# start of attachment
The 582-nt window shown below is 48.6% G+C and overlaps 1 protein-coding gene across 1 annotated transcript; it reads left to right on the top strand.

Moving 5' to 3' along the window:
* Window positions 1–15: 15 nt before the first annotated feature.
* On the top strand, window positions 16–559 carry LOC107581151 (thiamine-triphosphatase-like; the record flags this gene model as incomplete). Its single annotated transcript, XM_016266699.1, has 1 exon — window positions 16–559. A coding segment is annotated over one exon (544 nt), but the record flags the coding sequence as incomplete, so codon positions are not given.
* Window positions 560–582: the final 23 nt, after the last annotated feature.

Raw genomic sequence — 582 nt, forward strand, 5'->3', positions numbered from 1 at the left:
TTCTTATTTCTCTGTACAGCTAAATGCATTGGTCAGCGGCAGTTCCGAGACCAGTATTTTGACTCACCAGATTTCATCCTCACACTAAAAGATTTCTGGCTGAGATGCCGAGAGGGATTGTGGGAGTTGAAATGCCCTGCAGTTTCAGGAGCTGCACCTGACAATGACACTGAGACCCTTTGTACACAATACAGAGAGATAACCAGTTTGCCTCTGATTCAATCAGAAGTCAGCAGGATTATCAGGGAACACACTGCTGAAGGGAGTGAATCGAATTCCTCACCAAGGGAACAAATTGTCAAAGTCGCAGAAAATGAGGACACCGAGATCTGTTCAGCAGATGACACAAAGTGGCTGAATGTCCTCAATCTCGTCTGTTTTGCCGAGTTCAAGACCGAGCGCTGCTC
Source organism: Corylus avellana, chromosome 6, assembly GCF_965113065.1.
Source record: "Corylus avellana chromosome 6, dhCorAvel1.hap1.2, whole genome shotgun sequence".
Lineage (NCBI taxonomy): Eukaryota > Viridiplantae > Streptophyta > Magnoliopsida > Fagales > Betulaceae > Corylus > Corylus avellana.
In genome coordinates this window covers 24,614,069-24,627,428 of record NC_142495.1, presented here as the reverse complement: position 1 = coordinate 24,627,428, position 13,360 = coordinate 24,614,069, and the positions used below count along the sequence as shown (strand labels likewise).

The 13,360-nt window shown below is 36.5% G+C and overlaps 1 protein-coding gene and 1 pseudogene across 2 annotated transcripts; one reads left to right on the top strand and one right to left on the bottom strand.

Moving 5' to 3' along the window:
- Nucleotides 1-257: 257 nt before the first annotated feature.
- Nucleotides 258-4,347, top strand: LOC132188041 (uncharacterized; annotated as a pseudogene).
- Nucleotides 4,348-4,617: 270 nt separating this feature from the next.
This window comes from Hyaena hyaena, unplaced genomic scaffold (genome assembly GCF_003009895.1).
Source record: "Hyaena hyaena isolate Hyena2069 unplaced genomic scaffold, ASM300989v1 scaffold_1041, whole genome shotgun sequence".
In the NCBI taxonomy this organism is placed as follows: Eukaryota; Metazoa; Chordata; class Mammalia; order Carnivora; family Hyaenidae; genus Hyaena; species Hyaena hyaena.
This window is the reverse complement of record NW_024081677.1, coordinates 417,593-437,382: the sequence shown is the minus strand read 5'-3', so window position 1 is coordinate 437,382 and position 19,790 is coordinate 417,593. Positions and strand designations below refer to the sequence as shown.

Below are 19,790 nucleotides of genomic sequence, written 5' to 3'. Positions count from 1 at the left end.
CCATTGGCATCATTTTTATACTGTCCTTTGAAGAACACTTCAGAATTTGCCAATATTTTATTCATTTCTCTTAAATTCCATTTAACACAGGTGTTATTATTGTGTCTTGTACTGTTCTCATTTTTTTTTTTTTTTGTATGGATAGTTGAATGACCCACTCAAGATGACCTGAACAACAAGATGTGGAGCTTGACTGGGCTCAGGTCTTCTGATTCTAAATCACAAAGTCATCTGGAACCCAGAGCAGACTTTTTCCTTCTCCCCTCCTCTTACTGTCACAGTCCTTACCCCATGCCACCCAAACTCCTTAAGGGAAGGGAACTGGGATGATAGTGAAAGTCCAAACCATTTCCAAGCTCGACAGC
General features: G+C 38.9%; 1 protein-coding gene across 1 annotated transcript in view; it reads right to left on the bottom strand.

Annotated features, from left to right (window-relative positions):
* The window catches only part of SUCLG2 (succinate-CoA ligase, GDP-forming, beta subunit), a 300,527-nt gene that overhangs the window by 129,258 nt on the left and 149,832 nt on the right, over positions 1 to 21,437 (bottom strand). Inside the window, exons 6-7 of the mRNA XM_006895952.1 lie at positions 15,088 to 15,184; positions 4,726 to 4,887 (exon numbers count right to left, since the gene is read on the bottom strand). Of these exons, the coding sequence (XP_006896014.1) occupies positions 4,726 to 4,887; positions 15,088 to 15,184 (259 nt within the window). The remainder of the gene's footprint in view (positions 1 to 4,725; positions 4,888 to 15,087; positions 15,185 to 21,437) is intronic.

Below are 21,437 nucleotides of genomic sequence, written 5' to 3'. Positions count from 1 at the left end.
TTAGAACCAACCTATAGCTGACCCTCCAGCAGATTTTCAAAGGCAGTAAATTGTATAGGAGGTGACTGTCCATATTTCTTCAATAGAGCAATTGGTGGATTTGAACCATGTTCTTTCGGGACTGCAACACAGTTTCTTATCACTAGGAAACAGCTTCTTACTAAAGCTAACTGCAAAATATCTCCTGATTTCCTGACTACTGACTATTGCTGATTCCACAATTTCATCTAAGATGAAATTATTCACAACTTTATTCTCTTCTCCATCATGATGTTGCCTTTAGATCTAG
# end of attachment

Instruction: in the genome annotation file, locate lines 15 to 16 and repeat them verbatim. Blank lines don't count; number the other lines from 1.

- Nucleotides 258-4,347, top strand: LOC132188041 (uncharacterized; annotated as a pseudogene).
- Nucleotides 4,348-4,617: 270 nt separating this feature from the next.